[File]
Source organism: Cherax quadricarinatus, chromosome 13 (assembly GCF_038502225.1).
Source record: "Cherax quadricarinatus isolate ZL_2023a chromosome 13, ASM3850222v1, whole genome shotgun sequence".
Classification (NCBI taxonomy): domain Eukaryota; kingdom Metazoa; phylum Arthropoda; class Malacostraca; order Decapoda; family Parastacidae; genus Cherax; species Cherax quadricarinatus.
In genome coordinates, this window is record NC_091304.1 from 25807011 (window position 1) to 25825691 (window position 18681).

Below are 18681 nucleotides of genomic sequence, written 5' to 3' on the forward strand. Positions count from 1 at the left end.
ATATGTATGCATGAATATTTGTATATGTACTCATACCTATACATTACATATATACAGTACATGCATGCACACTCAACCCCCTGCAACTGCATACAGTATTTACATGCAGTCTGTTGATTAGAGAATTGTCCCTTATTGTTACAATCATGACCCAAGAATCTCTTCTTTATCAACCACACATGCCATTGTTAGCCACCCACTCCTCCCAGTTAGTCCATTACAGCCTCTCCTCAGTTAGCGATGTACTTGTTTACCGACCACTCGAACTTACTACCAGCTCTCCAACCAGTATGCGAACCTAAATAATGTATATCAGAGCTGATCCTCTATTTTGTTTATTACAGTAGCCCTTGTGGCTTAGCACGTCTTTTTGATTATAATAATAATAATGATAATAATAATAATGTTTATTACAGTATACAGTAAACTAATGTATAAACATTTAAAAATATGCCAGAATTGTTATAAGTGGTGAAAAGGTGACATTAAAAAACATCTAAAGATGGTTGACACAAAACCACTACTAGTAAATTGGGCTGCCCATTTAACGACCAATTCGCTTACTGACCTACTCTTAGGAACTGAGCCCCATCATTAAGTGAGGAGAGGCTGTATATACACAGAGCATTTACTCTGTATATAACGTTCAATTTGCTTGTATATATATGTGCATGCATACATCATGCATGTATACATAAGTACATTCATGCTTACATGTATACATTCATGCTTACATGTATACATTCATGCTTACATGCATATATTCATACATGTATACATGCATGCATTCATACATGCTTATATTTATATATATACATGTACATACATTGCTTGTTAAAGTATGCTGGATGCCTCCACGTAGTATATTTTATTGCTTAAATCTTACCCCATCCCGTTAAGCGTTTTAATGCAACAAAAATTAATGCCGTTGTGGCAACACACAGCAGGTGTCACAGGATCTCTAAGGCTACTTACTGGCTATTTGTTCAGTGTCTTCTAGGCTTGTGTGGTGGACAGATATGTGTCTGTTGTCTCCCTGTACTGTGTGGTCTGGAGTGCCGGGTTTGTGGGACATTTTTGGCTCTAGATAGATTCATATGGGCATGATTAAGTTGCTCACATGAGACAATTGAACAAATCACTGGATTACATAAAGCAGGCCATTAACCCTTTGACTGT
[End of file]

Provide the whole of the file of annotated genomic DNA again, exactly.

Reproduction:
Source organism: Cherax quadricarinatus, chromosome 13 (assembly GCF_038502225.1).
Source record: "Cherax quadricarinatus isolate ZL_2023a chromosome 13, ASM3850222v1, whole genome shotgun sequence".
Classification (NCBI taxonomy): domain Eukaryota; kingdom Metazoa; phylum Arthropoda; class Malacostraca; order Decapoda; family Parastacidae; genus Cherax; species Cherax quadricarinatus.
In genome coordinates, this window is record NC_091304.1 from 25807011 (window position 1) to 25825691 (window position 18681).

Below are 18681 nucleotides of genomic sequence, written 5' to 3' on the forward strand. Positions count from 1 at the left end.
ATATGTATGCATGAATATTTGTATATGTACTCATACCTATACATTACATATATACAGTACATGCATGCACACTCAACCCCCTGCAACTGCATACAGTATTTACATGCAGTCTGTTGATTAGAGAATTGTCCCTTATTGTTACAATCATGACCCAAGAATCTCTTCTTTATCAACCACACATGCCATTGTTAGCCACCCACTCCTCCCAGTTAGTCCATTACAGCCTCTCCTCAGTTAGCGATGTACTTGTTTACCGACCACTCGAACTTACTACCAGCTCTCCAACCAGTATGCGAACCTAAATAATGTATATCAGAGCTGATCCTCTATTTTGTTTATTACAGTAGCCCTTGTGGCTTAGCACGTCTTTTTGATTATAATAATAATAATGATAATAATAATAATGTTTATTACAGTATACAGTAAACTAATGTATAAACATTTAAAAATATGCCAGAATTGTTATAAGTGGTGAAAAGGTGACATTAAAAAACATCTAAAGATGGTTGACACAAAACCACTACTAGTAAATTGGGCTGCCCATTTAACGACCAATTCGCTTACTGACCTACTCTTAGGAACTGAGCCCCATCATTAAGTGAGGAGAGGCTGTATATACACAGAGCATTTACTCTGTATATAACGTTCAATTTGCTTGTATATATATGTGCATGCATACATCATGCATGTATACATAAGTACATTCATGCTTACATGTATACATTCATGCTTACATGTATACATTCATGCTTACATGCATATATTCATACATGTATACATGCATGCATTCATACATGCTTATATTTATATATATACATGTACATACATTGCTTGTTAAAGTATGCTGGATGCCTCCACGTAGTATATTTTATTGCTTAAATCTTACCCCATCCCGTTAAGCGTTTTAATGCAACAAAAATTAATGCCGTTGTGGCAACACACAGCAGGTGTCACAGGATCTCTAAGGCTACTTACTGGCTATTTGTTCAGTGTCTTCTAGGCTTGTGTGGTGGACAGATATGTGTCTGTTGTCTCCCTGTACTGTGTGGTCTGGAGTGCCGGGTTTGTGGGACATTTTTGGCTCTAGATAGATTCATATGGGCATGATTAAGTTGCTCACATGAGACAATTGAACAAATCACTGGATTACATAAAGCAGGCCATTAACCCTTTGACTGT